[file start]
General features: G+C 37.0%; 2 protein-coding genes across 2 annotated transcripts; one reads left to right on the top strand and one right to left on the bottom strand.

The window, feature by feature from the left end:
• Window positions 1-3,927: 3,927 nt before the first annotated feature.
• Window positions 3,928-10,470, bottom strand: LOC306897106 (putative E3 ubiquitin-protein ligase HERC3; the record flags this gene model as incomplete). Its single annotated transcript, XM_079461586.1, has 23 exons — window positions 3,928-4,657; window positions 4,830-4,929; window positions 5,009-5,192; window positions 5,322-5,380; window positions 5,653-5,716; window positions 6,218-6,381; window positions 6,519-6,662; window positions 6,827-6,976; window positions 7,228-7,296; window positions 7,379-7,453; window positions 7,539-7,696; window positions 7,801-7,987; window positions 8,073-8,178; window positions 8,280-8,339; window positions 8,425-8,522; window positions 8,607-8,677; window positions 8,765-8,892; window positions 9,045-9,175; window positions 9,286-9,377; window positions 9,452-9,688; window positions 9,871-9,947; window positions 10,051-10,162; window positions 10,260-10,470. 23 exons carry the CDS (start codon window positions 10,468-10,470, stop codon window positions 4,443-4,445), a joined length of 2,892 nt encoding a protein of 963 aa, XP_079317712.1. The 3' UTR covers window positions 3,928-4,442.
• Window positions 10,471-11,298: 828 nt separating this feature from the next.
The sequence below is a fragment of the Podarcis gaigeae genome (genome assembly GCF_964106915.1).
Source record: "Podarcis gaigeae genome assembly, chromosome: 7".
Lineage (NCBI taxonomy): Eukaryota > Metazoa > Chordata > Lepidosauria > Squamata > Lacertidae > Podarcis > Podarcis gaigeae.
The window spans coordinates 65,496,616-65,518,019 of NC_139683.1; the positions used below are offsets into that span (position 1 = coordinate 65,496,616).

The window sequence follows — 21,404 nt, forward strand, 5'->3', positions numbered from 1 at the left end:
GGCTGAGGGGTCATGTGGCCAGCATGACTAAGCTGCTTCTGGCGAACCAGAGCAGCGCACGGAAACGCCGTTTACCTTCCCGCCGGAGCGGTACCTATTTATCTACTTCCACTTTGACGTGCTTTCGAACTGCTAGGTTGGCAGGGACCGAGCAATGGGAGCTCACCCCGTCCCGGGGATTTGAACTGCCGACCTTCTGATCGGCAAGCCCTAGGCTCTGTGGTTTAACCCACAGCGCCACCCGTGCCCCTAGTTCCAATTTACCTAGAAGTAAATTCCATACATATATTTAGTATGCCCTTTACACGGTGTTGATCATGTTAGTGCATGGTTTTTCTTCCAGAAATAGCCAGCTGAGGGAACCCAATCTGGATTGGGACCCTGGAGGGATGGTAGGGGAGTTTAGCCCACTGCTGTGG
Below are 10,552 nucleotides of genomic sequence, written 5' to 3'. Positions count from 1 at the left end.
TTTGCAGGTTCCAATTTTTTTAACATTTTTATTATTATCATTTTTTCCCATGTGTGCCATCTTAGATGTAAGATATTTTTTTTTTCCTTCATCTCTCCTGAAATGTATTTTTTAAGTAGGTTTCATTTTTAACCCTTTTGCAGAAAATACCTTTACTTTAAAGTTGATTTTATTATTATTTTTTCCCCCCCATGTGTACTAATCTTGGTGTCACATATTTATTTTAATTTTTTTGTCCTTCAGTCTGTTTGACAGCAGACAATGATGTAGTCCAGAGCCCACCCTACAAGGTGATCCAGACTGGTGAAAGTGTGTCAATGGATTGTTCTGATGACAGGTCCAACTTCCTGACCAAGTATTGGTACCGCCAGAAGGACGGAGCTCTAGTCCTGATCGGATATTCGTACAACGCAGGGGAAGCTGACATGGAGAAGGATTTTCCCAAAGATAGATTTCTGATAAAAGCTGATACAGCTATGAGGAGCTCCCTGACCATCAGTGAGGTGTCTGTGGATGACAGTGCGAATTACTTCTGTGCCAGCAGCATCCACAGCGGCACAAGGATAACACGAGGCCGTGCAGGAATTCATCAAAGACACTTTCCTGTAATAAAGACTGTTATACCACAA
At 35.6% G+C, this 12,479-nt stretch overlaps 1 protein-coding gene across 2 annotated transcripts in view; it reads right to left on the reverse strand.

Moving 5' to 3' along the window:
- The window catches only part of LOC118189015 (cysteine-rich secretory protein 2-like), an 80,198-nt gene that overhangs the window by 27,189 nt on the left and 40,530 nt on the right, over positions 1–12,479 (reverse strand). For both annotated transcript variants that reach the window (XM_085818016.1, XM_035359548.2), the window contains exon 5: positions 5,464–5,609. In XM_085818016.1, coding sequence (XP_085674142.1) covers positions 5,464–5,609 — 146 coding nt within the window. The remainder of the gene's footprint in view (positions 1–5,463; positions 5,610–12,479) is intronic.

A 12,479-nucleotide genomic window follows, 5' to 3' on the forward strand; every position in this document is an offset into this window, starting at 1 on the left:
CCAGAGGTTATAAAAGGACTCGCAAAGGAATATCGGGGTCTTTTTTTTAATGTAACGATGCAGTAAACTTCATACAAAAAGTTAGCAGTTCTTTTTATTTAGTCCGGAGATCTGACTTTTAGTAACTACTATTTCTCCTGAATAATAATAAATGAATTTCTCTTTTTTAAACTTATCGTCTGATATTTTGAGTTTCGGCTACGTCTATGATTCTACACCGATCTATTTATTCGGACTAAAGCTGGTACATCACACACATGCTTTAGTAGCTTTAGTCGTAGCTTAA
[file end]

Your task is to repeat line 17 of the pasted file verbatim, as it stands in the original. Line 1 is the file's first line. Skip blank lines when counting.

A 12,479-nucleotide genomic window follows, 5' to 3' on the forward strand; every position in this document is an offset into this window, starting at 1 on the left: